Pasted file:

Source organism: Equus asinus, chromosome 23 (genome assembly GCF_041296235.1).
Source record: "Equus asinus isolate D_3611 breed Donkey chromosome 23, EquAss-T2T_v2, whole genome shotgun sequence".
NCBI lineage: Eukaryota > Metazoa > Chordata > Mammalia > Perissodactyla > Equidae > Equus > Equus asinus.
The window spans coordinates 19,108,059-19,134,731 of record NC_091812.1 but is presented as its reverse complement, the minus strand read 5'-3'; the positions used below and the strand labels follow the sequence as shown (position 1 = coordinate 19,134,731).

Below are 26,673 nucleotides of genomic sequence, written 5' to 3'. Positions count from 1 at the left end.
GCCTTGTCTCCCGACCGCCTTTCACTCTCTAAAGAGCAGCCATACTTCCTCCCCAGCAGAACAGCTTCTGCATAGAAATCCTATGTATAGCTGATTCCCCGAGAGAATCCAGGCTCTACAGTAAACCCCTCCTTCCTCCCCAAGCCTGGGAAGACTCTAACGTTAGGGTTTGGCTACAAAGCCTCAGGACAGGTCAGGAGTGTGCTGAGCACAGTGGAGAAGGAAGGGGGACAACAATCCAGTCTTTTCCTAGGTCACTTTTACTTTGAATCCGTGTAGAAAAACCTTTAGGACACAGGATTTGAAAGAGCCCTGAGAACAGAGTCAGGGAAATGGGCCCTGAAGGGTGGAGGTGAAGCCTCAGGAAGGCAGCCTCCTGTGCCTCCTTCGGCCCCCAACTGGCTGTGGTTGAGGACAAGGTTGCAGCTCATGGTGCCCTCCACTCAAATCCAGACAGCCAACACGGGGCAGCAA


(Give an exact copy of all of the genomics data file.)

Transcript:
Source organism: Equus asinus, chromosome 23 (genome assembly GCF_041296235.1).
Source record: "Equus asinus isolate D_3611 breed Donkey chromosome 23, EquAss-T2T_v2, whole genome shotgun sequence".
NCBI lineage: Eukaryota > Metazoa > Chordata > Mammalia > Perissodactyla > Equidae > Equus > Equus asinus.
The window spans coordinates 19,108,059-19,134,731 of record NC_091812.1 but is presented as its reverse complement, the minus strand read 5'-3'; the positions used below and the strand labels follow the sequence as shown (position 1 = coordinate 19,134,731).

Below are 26,673 nucleotides of genomic sequence, written 5' to 3'. Positions count from 1 at the left end.
GCCTTGTCTCCCGACCGCCTTTCACTCTCTAAAGAGCAGCCATACTTCCTCCCCAGCAGAACAGCTTCTGCATAGAAATCCTATGTATAGCTGATTCCCCGAGAGAATCCAGGCTCTACAGTAAACCCCTCCTTCCTCCCCAAGCCTGGGAAGACTCTAACGTTAGGGTTTGGCTACAAAGCCTCAGGACAGGTCAGGAGTGTGCTGAGCACAGTGGAGAAGGAAGGGGGACAACAATCCAGTCTTTTCCTAGGTCACTTTTACTTTGAATCCGTGTAGAAAAACCTTTAGGACACAGGATTTGAAAGAGCCCTGAGAACAGAGTCAGGGAAATGGGCCCTGAAGGGTGGAGGTGAAGCCTCAGGAAGGCAGCCTCCTGTGCCTCCTTCGGCCCCCAACTGGCTGTGGTTGAGGACAAGGTTGCAGCTCATGGTGCCCTCCACTCAAATCCAGACAGCCAACACGGGGCAGCAA